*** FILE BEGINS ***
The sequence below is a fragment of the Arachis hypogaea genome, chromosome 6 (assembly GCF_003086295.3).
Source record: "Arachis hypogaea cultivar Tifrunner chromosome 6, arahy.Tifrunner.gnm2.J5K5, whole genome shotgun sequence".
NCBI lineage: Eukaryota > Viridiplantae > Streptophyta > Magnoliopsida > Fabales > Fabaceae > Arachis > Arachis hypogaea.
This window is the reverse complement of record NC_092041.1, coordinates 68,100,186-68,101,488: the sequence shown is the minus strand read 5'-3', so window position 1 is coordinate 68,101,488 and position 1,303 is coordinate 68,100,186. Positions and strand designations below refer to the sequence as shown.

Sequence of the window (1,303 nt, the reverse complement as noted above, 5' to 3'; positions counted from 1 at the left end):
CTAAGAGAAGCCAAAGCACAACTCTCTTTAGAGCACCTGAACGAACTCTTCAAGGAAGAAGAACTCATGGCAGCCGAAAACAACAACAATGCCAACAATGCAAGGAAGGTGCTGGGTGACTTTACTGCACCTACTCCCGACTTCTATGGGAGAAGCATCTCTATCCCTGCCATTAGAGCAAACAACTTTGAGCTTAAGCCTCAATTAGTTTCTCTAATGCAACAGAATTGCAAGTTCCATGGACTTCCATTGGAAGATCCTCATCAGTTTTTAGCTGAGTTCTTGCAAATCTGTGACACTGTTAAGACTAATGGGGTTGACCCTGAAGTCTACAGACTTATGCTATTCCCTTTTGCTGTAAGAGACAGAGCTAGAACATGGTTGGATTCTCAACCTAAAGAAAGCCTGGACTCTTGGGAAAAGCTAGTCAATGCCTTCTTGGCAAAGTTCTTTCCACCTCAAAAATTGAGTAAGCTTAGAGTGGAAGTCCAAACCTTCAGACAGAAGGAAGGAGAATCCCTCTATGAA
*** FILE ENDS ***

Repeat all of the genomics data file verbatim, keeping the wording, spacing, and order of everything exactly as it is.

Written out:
The sequence below is a fragment of the Arachis hypogaea genome, chromosome 6 (assembly GCF_003086295.3).
Source record: "Arachis hypogaea cultivar Tifrunner chromosome 6, arahy.Tifrunner.gnm2.J5K5, whole genome shotgun sequence".
NCBI lineage: Eukaryota > Viridiplantae > Streptophyta > Magnoliopsida > Fabales > Fabaceae > Arachis > Arachis hypogaea.
This window is the reverse complement of record NC_092041.1, coordinates 68,100,186-68,101,488: the sequence shown is the minus strand read 5'-3', so window position 1 is coordinate 68,101,488 and position 1,303 is coordinate 68,100,186. Positions and strand designations below refer to the sequence as shown.

Sequence of the window (1,303 nt, the reverse complement as noted above, 5' to 3'; positions counted from 1 at the left end):
CTAAGAGAAGCCAAAGCACAACTCTCTTTAGAGCACCTGAACGAACTCTTCAAGGAAGAAGAACTCATGGCAGCCGAAAACAACAACAATGCCAACAATGCAAGGAAGGTGCTGGGTGACTTTACTGCACCTACTCCCGACTTCTATGGGAGAAGCATCTCTATCCCTGCCATTAGAGCAAACAACTTTGAGCTTAAGCCTCAATTAGTTTCTCTAATGCAACAGAATTGCAAGTTCCATGGACTTCCATTGGAAGATCCTCATCAGTTTTTAGCTGAGTTCTTGCAAATCTGTGACACTGTTAAGACTAATGGGGTTGACCCTGAAGTCTACAGACTTATGCTATTCCCTTTTGCTGTAAGAGACAGAGCTAGAACATGGTTGGATTCTCAACCTAAAGAAAGCCTGGACTCTTGGGAAAAGCTAGTCAATGCCTTCTTGGCAAAGTTCTTTCCACCTCAAAAATTGAGTAAGCTTAGAGTGGAAGTCCAAACCTTCAGACAGAAGGAAGGAGAATCCCTCTATGAA